Type to search

Japan’s Nippon Steel Strikes $14.9bn Deal to Buy US Steel

The world’s fourth largest steel-maker beat off rivals Cleveland-Cliffs and ArcelorMittal on bets it can benefit from US spending and tax incentives

The logos of Nippon Steel Corp. are displayed at the company headquarters in Tokyo, Japan, on March 18, 2019. Photo: Reuters
The logos of Nippon Steel Corp. are displayed at the company headquarters in Tokyo, Japan, on March 18, 2019. Photo: Reuters


Japan’s Nippon Steel sealed a deal to buy US Steel for $14.9 billion in cash on Monday, winning an auction for the 122-year-old iconic steelmaker amid claims it has overpaid for the industrial giant.

The deal price of $55 per share represents a whopping 142% premium to August 11, the last trading day before Cleveland-Cliffs unveiled a $35-per-share, cash-and-stock bid for US Steel. It is a bet that US Steel will benefit from the spending and tax incentives in President Joe Biden’s infrastructure bill.

Cleveland-Cliffs’ pursuit prompted US Steel to launch a sale process four months ago. In a meeting of its board of directors on Sunday, US Steel deemed Nippon’s offer superior to a sale to Cleveland-Cliffs, which had raised its bid in the high $40-per-share range, people familiar with the matter said.

ArcelorMittal also pursued US Steel, Reuters has reported. Nippon and ArcelorMittal own a plant in Alabama that produces steel sheet products by processing semi-finished products, or slabs, procured from local and overseas suppliers. They are also investing about $1 billion in an electric arc furnace.


Also on AF: Red Sea Attacks Disrupt Key Asia-Europe Sea Trade Route


The acquisition of US Steel will help Nippon, the world’s fourth largest steel maker, move toward 100 million metric tons of global crude steel capacity, while significantly expanding its production in the United States, where steel prices are expected to rise as automakers ramp up production following their recent deals with labour unions to end strikes.

Nippon did not give any projection on the value of the synergies that will arise from the deal, to justify the price it agreed to pay. It said the synergies will come from pooling advanced production technology and know-how in product development, operations, energy savings and recycling.

Nippon is paying the equivalent of 7.3 times US Steel’s 12-month earnings before interest, taxes, depreciation and amortisation (EBITDA), LSEG data shows. The median in the steelmaking industry is seven times, and some analysts said US Steel was worth less given that its $774 million takeover of the Big River steel mill in Arkansas in 2021 has yet to pay off in profitability.

“We feel Nippon is overpaying for those assets. This isn’t the technology space. This is still the cyclical steel industry,” said Gordon Johnson, analyst at GLJ Research.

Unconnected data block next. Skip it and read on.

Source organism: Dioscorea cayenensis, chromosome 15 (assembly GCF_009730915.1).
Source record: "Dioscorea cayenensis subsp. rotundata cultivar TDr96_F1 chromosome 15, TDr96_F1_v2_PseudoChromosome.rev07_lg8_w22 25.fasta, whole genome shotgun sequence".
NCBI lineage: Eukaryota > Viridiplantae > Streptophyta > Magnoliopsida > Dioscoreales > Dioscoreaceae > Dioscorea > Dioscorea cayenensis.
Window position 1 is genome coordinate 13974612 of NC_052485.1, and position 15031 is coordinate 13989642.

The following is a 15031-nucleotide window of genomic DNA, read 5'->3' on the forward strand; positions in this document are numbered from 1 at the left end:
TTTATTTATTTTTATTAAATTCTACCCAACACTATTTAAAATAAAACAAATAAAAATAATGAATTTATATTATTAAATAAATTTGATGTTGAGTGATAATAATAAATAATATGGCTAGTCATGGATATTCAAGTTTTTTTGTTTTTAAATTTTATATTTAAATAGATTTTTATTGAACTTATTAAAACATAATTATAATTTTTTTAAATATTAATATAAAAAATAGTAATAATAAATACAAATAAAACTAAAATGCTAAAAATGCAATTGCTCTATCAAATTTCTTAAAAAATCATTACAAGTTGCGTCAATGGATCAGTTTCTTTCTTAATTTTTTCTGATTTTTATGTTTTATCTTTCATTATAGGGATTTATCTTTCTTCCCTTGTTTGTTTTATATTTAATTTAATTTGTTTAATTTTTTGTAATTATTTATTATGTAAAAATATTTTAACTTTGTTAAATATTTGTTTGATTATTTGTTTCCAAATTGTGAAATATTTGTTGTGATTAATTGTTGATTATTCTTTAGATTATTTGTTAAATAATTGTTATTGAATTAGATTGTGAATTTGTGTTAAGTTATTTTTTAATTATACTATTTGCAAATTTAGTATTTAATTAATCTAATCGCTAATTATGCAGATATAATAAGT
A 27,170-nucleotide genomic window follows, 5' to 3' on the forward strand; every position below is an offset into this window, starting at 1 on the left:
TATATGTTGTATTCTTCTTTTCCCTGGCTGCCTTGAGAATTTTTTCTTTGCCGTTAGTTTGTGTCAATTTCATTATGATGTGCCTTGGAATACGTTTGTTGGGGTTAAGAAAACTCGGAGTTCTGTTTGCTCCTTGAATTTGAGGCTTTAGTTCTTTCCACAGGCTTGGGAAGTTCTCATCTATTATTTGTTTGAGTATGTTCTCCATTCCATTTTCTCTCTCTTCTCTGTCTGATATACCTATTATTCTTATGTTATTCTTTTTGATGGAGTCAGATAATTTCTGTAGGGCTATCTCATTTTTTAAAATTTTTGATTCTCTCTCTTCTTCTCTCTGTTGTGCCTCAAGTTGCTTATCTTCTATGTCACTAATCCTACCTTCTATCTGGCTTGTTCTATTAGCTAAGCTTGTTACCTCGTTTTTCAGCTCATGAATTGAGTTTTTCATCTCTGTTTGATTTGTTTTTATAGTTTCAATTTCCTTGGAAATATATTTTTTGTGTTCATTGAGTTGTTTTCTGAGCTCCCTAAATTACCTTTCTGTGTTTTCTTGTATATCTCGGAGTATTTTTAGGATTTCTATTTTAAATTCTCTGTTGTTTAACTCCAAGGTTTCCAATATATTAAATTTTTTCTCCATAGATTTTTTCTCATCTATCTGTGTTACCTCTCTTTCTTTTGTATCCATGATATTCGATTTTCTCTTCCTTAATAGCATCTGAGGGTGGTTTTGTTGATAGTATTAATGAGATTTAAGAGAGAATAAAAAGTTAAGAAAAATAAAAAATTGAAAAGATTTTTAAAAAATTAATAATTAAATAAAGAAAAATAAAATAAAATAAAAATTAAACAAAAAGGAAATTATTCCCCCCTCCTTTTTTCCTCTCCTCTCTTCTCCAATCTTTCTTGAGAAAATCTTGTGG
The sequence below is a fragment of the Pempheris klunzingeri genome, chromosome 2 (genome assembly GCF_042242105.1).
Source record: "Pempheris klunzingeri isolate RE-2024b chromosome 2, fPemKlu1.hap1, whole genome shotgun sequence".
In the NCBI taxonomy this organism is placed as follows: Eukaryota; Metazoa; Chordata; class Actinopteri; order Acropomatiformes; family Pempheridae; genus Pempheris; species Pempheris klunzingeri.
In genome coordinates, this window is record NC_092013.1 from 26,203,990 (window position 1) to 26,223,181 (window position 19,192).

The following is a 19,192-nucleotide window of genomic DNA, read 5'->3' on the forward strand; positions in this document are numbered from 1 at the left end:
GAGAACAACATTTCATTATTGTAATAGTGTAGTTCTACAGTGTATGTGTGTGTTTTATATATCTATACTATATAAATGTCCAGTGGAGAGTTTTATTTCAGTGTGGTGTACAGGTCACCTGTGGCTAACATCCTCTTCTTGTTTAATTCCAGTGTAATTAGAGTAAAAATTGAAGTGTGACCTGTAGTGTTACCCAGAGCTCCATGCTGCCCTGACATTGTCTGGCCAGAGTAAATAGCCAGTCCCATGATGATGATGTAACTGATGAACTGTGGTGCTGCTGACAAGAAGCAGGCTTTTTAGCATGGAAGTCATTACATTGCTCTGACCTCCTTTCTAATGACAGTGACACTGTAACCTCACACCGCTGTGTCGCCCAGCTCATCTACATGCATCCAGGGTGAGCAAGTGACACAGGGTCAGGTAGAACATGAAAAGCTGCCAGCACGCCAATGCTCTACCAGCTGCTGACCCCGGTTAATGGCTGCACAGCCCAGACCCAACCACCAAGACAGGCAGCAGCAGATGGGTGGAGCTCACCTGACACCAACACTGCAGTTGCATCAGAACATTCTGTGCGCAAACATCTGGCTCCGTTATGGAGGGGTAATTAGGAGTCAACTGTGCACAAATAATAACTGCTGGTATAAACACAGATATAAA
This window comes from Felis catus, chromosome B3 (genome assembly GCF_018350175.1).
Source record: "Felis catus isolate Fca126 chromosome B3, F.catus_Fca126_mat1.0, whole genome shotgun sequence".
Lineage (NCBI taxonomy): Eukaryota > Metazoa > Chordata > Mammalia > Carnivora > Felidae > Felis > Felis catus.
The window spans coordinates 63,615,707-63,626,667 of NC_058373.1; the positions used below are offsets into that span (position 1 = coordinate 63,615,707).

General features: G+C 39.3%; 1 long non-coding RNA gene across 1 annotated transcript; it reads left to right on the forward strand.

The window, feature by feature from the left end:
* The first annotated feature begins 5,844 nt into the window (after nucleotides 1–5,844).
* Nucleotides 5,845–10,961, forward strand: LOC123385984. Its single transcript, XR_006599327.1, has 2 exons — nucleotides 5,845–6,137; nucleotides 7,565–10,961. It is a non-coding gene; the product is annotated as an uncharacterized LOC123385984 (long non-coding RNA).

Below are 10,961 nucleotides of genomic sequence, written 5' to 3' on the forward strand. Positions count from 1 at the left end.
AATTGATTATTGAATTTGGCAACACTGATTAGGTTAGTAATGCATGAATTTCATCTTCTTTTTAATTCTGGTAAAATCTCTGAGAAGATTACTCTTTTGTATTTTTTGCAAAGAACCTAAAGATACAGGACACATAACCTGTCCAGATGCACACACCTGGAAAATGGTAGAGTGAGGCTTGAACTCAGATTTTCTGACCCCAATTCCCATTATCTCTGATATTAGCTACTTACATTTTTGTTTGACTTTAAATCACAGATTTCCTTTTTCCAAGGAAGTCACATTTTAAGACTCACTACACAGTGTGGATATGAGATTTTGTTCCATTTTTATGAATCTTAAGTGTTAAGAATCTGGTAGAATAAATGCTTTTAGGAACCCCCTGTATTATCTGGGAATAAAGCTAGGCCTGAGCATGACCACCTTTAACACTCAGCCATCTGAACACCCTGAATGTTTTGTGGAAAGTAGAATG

US Steel shares ended trading up 26% at $49.59 on Monday following the deal announcement. Nippon Steel shares had ended trading in Tokyo before the company unveiled the deal.

The transaction with Nippon is expected to close in the second or third quarter of 2024, subject to regulatory approvals, US Steel said.

The Committee on Foreign Investment in the United States, a US panel that scrutinises deals for potential national security risks, is expected to review the transaction, though most Japanese acquirers complete their deals with few issues.


US Lawmakers’ Opposition

Analysts also said the deal should attract little antitrust scrutiny given the limited overlap between Nippon and US Steel. The companies said that in the event that regulators shoot down the deal, Nippon will owe US Steel a $565 million break-up fee.

Some US lawmakers whose constituencies have major steelworker populations expressed hostility toward the deal. Republican Senator JD Vance of Ohio said he will scrutinise its implications for the “security, industry, and workers” of the United States. 

Democratic Senator John Fetterman of Pennsylvania went further, vowing to do anything in his power “to block this foreign sale”.

US Steel, founded in 1901 by some of the biggest US magnates, including Andrew Carnegie, JP Morgan and Charles Schwab, became intertwined with the United States’ industrial recovery following the Great Depression and World War Two.

The Pittsburgh-based company’s shares had underperformed of late, following several quarters of falling revenue and profit, making it an attractive takeover target for rivals looking to add a maker of steel used by the automobile industry.

Beyond car makers, US Steel supplies the renewable energy industry and stands to benefit from the Inflation Reduction Act (IRA), which provides tax credits and other incentives for such projects, something that attracted suitors.


  • Reuters with additional editing by Sean O’Meara


Read more:

EU’s China Steel Subsidy Review ‘is Against Global Trade Norms’

Demand for Steel Soaring from Renewable Energy Farms: BHP

Nippon Steel to Launch Carbon-Neutral Production in 2024

Nippon Steel Seeks More Acquisitions to Boost Output




Sean O'Meara

Sean O'Meara is an Editor at Asia Financial. He has been a newspaper man for more than 30 years, working at local, regional and national titles in the UK as a writer, sub-editor, page designer and print editor. A football, cricket and rugby fan, he has a particular interest in sports finance.


AF China Bond